Little House In Ise


2010 Mid-Winter Training at Honbu
February 4, 2010, 17:53
Filed under: Aikido | Tags: , , , , ,

The two coldest weeks of the year seem like an excellent time for some hard training, right? Honbu Doju held its 2010 Kangeiko (寒稽古: mid-winter training) from Monday January 25 to Wednesday February 3rd. Regular and irregular students of all stripes showed up making an effort for kaikin (皆勤 : perfect attendance). After about three days the crowd thinned back to busy normal and stayed that way to near then end when the mat grew crowded again. The day after winter training ended the only people left were a few foreign visitors and some hardcore regulars (OK, I was there too, but I live in the neighborhood).

As per my usual, I attended ichibangeiko — the first morning class — taught by Doshu. The curriculum was as follows with each day devoted to a specific attack.

Monday 正面打ち Shomen uchi (forehead strike)
Tuesday 横面打ち Yokomen uchi (side of head strike)
Wednesday 逆半身片手取り Gyaku hanmi kaktatetori (toe-to-toe wrist grab)
Thursdsay 諸手取り Moretetori (two hands grabbing the wrist)
Friday 両手と売り Ryoutetori (both wrists grabbed)
Saturday 後ろ両手と売り Ushiro ryoutetori (both wrists grabbed from behind)
Sunday 肩面打ち Katamenuchi (grab shoulder punch face)
Monday 交差取り/合い半身片手取り Kosa tori / Aihanmi katatetori (cross hand grab)
Tuesday 突き Tsuki (punch / stab)
Wednesday 肩取り Katatori (shoulder grab)

On the Thursday following Kankeiko, Wakasensei substituted for Doshu and focused on shomenuchi.

All in all, I had a lot of fun but the my biggest revelation from this training was that I still have a pretty big hole in my iriminage (入身投げ: entering throw). When students of Aikido first see iriminage their impression is usually, “OK, I finally understand something — just smash him in the face with your arm, right?” Subtlety can really suck sometimes and this is one of them. Iriminage does NOT mean clothes-lining uke. However, it does mean that you need to be able to maintain the threat of smashing uke in the face throughout the technique so, if uke drops their defense, nage should be in a good position to knock their block off.

All that said, the key to iriminage isn’t the arm. The key is position (caveat eric: this is as I understand it now, if I discover that the key is actually a mystical force I will edit this article appropriately). Nage must enter behind and as close to uke as possible. From this point the tenkan and throw happens. It is also at this point that many of us find that we didn’t quite enter deeply enough or close enough. Entering too deeply is also a problem but, I think, less common. At any rate, if you don’t enter to the sweet spot, uke can very easily disconnect and walk away. Worse yet, a good uke can stay connected, over-rotate to the point where they are lined up perfectly to gut you.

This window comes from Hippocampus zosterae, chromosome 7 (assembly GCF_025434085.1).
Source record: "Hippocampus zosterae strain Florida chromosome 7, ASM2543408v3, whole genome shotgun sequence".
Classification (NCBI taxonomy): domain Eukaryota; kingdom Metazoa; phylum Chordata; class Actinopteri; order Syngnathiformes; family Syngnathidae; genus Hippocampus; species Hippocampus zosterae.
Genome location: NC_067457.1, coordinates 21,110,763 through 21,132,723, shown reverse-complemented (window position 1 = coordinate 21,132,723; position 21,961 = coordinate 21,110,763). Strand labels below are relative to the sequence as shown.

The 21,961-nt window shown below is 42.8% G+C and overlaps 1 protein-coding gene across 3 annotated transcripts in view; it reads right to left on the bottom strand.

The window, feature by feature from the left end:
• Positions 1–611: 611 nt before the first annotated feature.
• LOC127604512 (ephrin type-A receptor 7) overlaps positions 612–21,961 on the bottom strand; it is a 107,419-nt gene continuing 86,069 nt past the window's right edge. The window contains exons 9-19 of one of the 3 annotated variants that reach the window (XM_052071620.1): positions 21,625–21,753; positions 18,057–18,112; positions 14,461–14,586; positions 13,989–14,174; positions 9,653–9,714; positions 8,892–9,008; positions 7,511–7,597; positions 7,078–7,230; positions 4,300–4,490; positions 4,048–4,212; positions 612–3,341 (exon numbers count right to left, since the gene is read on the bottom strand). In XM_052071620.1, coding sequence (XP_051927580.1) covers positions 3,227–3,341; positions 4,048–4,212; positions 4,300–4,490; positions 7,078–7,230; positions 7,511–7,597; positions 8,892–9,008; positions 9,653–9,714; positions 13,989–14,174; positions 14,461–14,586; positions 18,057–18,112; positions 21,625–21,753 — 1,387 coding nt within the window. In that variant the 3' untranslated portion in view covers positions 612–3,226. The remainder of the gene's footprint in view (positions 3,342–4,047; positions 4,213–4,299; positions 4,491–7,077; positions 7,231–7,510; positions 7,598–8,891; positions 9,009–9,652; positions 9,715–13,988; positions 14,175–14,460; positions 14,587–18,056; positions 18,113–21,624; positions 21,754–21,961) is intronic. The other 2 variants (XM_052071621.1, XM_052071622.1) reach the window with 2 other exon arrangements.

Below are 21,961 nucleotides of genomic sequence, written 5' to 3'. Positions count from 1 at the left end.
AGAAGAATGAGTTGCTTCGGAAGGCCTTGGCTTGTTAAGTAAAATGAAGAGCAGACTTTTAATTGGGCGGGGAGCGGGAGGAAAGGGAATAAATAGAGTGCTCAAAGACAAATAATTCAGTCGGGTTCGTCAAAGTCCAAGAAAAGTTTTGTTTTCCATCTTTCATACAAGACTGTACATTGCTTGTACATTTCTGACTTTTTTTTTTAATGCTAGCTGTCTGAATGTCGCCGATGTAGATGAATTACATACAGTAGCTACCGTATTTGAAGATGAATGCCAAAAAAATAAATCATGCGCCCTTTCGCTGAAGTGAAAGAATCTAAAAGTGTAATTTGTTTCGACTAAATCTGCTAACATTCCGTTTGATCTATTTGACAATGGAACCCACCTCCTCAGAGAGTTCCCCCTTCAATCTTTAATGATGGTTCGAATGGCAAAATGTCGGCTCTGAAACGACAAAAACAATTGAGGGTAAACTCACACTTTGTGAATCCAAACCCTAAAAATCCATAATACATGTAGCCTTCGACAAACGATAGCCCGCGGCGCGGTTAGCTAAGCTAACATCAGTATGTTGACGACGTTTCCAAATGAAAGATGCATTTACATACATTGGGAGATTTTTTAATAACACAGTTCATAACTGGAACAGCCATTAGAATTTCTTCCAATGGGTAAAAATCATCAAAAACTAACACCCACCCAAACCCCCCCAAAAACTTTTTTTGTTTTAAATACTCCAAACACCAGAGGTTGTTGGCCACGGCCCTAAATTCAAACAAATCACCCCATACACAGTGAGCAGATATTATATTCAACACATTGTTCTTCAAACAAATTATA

What I have been experiencing recently is the latter. When a certain sempai decides to resist he has shown me that he can over-rotate, re-enter my space and pound me in the stomach. After repeated demonstrations of my lack of prowess, one of my favorite mean-old-men noticed my confusion and took the opportunity to point out a remedy. His claim is that a good way to practice finding the correct position for iriminage is to repeatedly do the “drop-em-on-their-ass” variation.

Uke attacks, nage enters deeply to uke’s rear. Nage is now standing close behind uke, almost touching. Nage puts both hands lightly on uke’s shoulder and then does a reverse tenkan, swinging the foot on the side from which they entered. While swinging their foot, nage lowers their center, dropping uke onto the ground. Repeat until it works without effort — I’m still working on that part.




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